The prototype still lives in the village and barges in on the man and Riese. He kills the man and then runs after Riese when she attempts to escape. Fenrir wards off the boys and when Riese and the prototype fight she has no choice but to kill him. 

Riese goes off into the woods, but is confronted by Sect henchmen. When she thinks she is about to die, members of the resistance appear and save her. The movie ends with a stand off of the resistance and The Sect, with both Riese and Trennan facing each other.  


So, this movie has elements of a steampunk, dystopian world that is set in Sherwood Forest. Dystopianism, while always a genre, seems to have become quite in vogue the last five years, plus I enjoy the creativity that steampunk brings out in designers. Unfortunately, this movie let me down in the first ten minutes. Here my list of troubles:
  • Exposition with obvious narration throughout. My God this was annoying. If a movie has to use narration, it should tell me something I don't know, or is hard to understand. In this instance it was used to restate facts that the characters had JUST spoken. Narration can often add to the essence of a movie by giving you knowledge from a wise, unseen storyteller. It didn't work in this case. It really just distracts.

  • A map as prop used ineffectively. This may be a new tick I formed by watching Game of Thrones. GoT uses the map well and does a good job of dividing the land and helping the viewer/reader understand how the kingdom is divided and the characteristics of those particular people. The movie did not do that. The map was an ill-properly issued visual.
  • No real sense of the antagonists. When Amara was the main antagonist it was clear what her motivation was. Get rid of Riese once and for all. However, when the new element of The Sect began to emerge it was not really clear who they are. I understand they wish to undermine Amara, but that's it. The tag line talks about a religious cult, but all you ever see is a simple secret ceremony. I think the story would have done some wonderful things by exploring the workings of The Sect. As it is now, the writers would have done better by calling them a dissenting regime, or given the group a name like the Bolsheviks.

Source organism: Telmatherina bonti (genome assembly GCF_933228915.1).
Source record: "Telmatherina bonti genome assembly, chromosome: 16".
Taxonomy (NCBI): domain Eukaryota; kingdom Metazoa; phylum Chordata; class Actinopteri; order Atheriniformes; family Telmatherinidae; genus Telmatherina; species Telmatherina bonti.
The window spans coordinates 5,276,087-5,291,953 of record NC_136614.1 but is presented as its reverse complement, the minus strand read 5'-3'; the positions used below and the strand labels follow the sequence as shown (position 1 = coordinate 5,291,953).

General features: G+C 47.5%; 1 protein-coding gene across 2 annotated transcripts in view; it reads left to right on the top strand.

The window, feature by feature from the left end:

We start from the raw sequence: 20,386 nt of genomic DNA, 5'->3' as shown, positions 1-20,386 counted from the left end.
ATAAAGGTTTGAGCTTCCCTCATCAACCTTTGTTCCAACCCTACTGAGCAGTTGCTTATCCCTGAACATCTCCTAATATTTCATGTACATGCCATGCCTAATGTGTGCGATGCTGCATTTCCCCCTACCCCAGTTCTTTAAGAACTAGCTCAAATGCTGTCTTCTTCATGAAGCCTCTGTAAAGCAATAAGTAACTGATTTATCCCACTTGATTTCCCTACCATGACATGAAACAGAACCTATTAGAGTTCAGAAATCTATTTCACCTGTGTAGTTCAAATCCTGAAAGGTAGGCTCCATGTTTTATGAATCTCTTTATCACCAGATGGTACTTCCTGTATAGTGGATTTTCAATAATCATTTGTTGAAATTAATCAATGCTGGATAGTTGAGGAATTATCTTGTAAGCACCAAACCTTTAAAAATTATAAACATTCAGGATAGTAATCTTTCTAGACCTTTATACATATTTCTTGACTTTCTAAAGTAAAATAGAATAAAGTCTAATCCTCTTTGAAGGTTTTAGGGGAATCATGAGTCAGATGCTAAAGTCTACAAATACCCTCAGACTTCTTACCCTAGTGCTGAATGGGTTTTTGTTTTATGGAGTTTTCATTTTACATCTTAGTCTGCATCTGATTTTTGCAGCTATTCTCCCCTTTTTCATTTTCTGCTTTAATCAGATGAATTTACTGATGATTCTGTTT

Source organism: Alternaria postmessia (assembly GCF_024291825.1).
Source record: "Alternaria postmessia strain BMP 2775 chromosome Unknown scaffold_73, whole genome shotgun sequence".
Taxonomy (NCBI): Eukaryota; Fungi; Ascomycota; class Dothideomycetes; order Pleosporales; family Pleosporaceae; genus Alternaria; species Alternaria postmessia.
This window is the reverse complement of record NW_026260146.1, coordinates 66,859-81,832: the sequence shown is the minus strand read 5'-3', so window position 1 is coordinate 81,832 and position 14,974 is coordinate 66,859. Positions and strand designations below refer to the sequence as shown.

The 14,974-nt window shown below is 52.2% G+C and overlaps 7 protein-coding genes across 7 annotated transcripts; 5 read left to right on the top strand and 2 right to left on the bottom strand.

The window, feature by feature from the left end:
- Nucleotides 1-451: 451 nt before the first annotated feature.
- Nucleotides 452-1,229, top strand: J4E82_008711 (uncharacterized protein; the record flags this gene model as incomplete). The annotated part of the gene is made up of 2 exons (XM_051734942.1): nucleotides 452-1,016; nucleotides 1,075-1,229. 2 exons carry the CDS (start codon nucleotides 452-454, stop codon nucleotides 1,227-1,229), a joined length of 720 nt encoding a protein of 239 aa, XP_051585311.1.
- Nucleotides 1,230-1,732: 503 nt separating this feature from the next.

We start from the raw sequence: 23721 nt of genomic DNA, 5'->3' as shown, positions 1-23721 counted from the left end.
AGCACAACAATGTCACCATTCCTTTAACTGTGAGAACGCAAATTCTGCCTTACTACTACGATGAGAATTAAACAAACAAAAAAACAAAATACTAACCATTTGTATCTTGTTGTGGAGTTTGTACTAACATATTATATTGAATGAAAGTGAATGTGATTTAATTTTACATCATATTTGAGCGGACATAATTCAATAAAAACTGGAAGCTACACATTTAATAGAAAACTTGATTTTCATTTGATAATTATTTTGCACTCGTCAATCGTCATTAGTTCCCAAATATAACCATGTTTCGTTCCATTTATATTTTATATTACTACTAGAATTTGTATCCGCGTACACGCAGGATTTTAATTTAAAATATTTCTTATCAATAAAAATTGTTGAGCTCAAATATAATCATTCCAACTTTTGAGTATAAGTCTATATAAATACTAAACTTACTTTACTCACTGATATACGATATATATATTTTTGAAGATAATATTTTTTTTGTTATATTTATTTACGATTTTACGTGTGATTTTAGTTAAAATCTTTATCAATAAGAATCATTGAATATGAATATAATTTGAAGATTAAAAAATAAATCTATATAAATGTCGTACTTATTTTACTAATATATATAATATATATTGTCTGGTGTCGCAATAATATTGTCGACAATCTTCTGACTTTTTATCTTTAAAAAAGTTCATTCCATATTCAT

• A resistance that exists but that is of no use until the end. Self-explanatory. The movie would cut to them for two minutes to check in. But it was actually distracting to the story. It would have been interesting to make them a mythical group that emerges at the end.
  • Plot goes no where. When Riese is at the hospital and finds that the babies are being shipped to another lcoation I thought this would be a major item to explore. They did not. I don't understand what they were trying to do, but it would have been interesting to see what was happening with the babies and maybe it tied into the demented boys at the second village. This simply asked more questions than were answered.
  • Mislabeled as fantasy, barely science fiction. No elements of this story ring as fantasy and not really science fiction. I suppose the operations on Trennan and the prototype make it kind of sci-fi, but it feels like a stretch. Steampunk to me is a fashion statement, but not a genre of movie and literature. Categorizing it as such, seemed like a way to lure in a certain audience and frankly, it was a cheap trick. 

Overall, I think it's obvious I think this is a waste of time. It's probable that a lot of my complaints and questions are answered in the webseries, however, I'm not invested enough to seek it out. I will say this though. This movie had a very ambitious story to tell. I don't think all was executed properly, but I think in the right hands it could be a fantastic movie/mini-series/book.